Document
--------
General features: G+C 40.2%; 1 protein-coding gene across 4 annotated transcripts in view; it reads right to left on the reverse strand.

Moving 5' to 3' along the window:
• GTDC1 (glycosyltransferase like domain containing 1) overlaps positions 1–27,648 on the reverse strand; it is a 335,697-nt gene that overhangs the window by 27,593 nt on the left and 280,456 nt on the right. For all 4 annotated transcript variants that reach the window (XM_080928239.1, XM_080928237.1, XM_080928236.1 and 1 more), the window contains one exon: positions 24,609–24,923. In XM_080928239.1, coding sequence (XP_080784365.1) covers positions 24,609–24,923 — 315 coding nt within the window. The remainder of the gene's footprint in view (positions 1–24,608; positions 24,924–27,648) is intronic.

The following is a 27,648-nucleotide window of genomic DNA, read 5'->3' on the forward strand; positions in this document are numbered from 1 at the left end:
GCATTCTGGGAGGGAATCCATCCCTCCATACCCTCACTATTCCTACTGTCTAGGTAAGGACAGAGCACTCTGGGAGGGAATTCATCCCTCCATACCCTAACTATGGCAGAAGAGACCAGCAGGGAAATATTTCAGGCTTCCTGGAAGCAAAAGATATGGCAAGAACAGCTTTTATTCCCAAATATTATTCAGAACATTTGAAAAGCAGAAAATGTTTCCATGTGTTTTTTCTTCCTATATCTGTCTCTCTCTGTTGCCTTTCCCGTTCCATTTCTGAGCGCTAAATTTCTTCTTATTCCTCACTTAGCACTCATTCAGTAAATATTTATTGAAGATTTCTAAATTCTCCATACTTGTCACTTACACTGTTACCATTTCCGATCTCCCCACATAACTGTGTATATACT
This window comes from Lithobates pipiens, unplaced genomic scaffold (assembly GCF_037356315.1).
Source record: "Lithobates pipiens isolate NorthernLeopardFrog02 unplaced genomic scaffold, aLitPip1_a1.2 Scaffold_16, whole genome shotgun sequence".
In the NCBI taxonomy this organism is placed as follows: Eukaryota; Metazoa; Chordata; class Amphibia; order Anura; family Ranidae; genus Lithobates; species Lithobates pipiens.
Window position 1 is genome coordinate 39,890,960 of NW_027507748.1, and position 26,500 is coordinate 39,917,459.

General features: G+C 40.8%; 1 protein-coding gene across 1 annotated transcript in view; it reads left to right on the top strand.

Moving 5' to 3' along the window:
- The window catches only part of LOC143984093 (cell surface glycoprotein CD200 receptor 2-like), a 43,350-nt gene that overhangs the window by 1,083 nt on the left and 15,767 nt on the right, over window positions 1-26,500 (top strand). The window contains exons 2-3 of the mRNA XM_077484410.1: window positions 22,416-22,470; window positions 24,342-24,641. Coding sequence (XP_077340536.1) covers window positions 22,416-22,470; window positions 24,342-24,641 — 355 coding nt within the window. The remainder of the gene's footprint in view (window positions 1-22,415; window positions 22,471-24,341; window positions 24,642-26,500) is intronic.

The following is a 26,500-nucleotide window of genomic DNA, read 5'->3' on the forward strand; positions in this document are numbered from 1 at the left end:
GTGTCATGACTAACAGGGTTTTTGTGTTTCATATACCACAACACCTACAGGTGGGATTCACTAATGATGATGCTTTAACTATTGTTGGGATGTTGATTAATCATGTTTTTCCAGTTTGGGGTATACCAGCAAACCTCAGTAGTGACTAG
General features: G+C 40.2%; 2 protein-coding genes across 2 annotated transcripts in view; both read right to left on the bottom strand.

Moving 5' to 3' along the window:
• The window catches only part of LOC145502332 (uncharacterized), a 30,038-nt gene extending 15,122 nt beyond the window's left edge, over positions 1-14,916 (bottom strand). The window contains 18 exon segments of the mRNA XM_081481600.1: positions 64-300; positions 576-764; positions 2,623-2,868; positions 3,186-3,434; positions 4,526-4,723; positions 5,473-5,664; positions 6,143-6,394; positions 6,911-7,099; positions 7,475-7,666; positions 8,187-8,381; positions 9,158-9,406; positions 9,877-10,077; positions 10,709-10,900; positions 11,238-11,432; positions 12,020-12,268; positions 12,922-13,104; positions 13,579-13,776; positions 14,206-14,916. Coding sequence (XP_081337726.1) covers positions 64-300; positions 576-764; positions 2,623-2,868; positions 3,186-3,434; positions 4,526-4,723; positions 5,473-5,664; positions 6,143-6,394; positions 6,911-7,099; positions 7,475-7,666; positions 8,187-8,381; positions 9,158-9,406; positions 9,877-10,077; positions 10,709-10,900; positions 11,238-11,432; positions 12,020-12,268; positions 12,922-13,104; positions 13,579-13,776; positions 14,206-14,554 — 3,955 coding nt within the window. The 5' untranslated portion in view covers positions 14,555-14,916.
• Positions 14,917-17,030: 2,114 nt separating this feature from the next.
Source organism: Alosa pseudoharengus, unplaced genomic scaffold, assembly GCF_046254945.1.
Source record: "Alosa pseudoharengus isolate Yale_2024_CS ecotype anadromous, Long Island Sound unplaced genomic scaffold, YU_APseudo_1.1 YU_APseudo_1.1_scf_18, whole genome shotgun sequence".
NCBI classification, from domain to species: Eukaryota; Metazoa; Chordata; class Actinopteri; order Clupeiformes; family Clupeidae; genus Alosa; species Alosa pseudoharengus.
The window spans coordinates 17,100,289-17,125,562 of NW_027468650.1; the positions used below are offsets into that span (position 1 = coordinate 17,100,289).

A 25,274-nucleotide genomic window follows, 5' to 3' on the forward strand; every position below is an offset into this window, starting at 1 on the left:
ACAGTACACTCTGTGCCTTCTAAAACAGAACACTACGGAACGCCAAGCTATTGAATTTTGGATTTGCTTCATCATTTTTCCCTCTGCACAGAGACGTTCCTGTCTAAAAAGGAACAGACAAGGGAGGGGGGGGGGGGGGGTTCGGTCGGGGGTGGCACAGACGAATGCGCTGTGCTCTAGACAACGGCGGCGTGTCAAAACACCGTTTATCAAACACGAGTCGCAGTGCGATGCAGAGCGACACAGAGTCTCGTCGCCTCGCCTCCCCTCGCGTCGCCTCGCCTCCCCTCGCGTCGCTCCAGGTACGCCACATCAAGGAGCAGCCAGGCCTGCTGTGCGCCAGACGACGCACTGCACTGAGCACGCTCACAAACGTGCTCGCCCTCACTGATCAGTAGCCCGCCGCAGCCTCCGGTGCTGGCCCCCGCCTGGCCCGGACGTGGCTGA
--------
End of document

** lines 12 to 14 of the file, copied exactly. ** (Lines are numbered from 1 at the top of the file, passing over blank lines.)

- The window catches only part of LOC143984093 (cell surface glycoprotein CD200 receptor 2-like), a 43,350-nt gene that overhangs the window by 1,083 nt on the left and 15,767 nt on the right, over window positions 1-26,500 (top strand). The window contains exons 2-3 of the mRNA XM_077484410.1: window positions 22,416-22,470; window positions 24,342-24,641. Coding sequence (XP_077340536.1) covers window positions 22,416-22,470; window positions 24,342-24,641 — 355 coding nt within the window. The remainder of the gene's footprint in view (window positions 1-22,415; window positions 22,471-24,341; window positions 24,642-26,500) is intronic.

The following is a 26,500-nucleotide window of genomic DNA, read 5'->3' on the forward strand; positions in this document are numbered from 1 at the left end:
GTGTCATGACTAACAGGGTTTTTGTGTTTCATATACCACAACACCTACAGGTGGGATTCACTAATGATGATGCTTTAACTATTGTTGGGATGTTGATTAATCATGTTTTTCCAGTTTGGGGTATACCAGCAAACCTCAGTAGTGACTAG